The U.S. Department of Justice (DOJ) announced earlier this month that Canon and Toshiba agreed to each pay $2.5 million to settle allegations that they schemed to avoid complying with Hart-Scott-Rodino Act (HSR) antitrust premerger notification and waiting period requirements. See 15 U.S.C. § 18a. In this case, Canon and Toshiba structured their $6 billion deal to avoid HSR requirements to close the transaction before the end of Toshiba’s fiscal year. This conduct exposed both companies to civil penalties in the United States and potentially in other jurisdictions as well.
This case serves as a useful reminder of the importance of engaging antitrust counsel early in the process when parties are negotiating letters of intent and transaction agreements to ensure that antitrust laws, such as the premerger notification and waiting period requirements, are fully considered and evaluated as soon as possible.
Premerger Notification and Waiting Period Requirements
Typically, parties engaged in a transaction that satisfies certain size-of-transaction and size-of-party thresholds set forth in the HSR Act must notify the DOJ and the Federal Trade Commission (FTC) of the pending transaction before completing the transaction by filing an HSR premerger notification form. Once the form is filed, the parties cannot close the transaction for a period of 30 calendar days to permit the agencies to decide whether to initiate a formal investigation—called a second request—which can take over one year to complete. If the parties try to close the transaction while the second request is pending, the DOJ or the FTC can seek a temporary restraining order in federal court.
As of February 14, 2019, the civil penalty for failing to comply with the HSR Act was $42,530 per day. Adjustments to Civil Penalty Amounts, 84 Fed. Reg. 3980 (Feb. 14, 2019). This penalty may be assessed against both buyer and seller.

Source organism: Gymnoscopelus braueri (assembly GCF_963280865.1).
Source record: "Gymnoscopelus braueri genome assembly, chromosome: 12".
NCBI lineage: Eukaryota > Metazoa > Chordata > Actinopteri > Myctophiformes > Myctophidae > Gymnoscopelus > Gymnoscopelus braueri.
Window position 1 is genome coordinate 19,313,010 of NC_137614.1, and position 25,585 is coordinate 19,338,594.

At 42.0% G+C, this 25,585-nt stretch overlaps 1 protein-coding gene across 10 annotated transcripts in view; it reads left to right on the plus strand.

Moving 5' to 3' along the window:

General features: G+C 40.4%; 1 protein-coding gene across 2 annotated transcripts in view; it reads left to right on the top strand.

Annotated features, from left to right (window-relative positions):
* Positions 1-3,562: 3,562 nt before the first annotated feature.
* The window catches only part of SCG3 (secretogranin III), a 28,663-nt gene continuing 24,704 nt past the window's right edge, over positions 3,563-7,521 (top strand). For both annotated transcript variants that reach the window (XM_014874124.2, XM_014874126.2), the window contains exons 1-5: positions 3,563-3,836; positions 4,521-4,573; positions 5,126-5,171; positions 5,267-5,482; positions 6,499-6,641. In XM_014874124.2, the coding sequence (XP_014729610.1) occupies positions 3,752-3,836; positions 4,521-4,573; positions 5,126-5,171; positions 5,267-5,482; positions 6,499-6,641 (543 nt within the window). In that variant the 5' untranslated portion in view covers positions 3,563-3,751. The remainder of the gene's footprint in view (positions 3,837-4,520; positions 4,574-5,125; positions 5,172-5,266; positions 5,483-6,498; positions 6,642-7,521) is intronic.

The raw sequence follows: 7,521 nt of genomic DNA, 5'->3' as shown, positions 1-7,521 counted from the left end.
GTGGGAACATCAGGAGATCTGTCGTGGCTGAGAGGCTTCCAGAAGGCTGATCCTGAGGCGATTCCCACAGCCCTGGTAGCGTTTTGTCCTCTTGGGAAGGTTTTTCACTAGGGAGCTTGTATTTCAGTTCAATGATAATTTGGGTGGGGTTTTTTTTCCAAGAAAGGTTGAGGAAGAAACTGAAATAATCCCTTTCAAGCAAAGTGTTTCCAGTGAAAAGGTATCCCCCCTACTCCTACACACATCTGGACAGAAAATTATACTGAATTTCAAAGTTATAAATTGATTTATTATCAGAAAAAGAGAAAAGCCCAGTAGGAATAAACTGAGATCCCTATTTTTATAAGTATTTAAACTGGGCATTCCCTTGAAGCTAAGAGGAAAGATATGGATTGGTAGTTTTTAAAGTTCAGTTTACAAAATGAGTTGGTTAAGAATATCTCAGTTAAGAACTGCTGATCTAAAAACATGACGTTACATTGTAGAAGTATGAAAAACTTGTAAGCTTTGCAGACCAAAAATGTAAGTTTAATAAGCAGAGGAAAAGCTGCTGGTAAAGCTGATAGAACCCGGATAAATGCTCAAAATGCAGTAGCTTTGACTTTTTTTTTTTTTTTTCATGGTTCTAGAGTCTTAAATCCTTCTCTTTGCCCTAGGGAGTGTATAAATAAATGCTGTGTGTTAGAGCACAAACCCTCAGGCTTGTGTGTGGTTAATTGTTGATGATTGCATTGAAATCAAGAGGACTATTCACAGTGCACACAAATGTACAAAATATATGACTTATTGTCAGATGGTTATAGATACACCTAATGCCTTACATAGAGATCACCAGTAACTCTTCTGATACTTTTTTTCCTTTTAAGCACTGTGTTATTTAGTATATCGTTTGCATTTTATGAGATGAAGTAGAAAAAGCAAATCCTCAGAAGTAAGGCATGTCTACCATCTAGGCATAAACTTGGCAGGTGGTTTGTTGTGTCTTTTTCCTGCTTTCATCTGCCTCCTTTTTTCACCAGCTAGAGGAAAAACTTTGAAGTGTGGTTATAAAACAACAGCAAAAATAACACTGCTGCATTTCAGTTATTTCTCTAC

Toshiba’s and Canon’s Scheme
The alleged HSR avoidance scheme in this case was designed for Toshiba’s financial benefit, not to enable Toshiba and Canon to evade HSR obligations to permit the parties to engage in anticompetitive conduct. According to the DOJ’s complaint, in 2015, to shore up its “precarious financial position,” Toshiba decided to sell Toshiba Medical Systems Corporation (TMSC). Toshiba wanted to close the deal before its fiscal year ended on March 31, 2016. In early March 2016, Toshiba and Canon still had not finalized the transaction, but by then it was impossible for Toshiba to close before the fiscal year ended while still complying with necessary premerger notification and waiting requirements in several countries, including the United States.
Toshiba and Canon then structured the deal in a way that would allow Toshiba to close the transaction and recognize the proceeds from the sale before its fiscal year ended, while, for HSR purposes, nominally delaying the transfer of “control” of TMSC to Canon to a later date, following compliance with the HSR Act.
The deal structure itself was complex, involving the creation of special purpose investment vehicles, multiple classes of voting securities, and a series of transactions. The DOJ asserted that the deal structure served no purpose other than to permit Toshiba to close the transaction before complying with the HSR Act.
Statutory Maximum Fine Calculation
This violation period consisted of 159 days, entailing a maximum statutory fine of $6.36 million per company. Ultimately, the parties agreed to each pay $2.5 million—less than half of the statutory maximum penalty—as part of their settlements with the DOJ. Both companies agreed to implement HSR compliance programs and to comply with other inspection and reporting requirements. Further, neither party had to admit responsibility or guilt.
The DOJ’s Competitive Impact Statement states only that the government “adjusted the penalty downward from the maximum permitted under the HSR Act because Defendants are willing to resolve the matter by consent decree and avoid prolonged litigation.” It is possible that Toshiba and Canon violated premerger notification and waiting period requirements in other jurisdictions that have not yet announced their respective penalties.
To assess premerger notification and waiting period requirements and the possibility of a transaction being unwound after closing, companies should consult experienced antitrust counsel early on in the merger and acquisition process.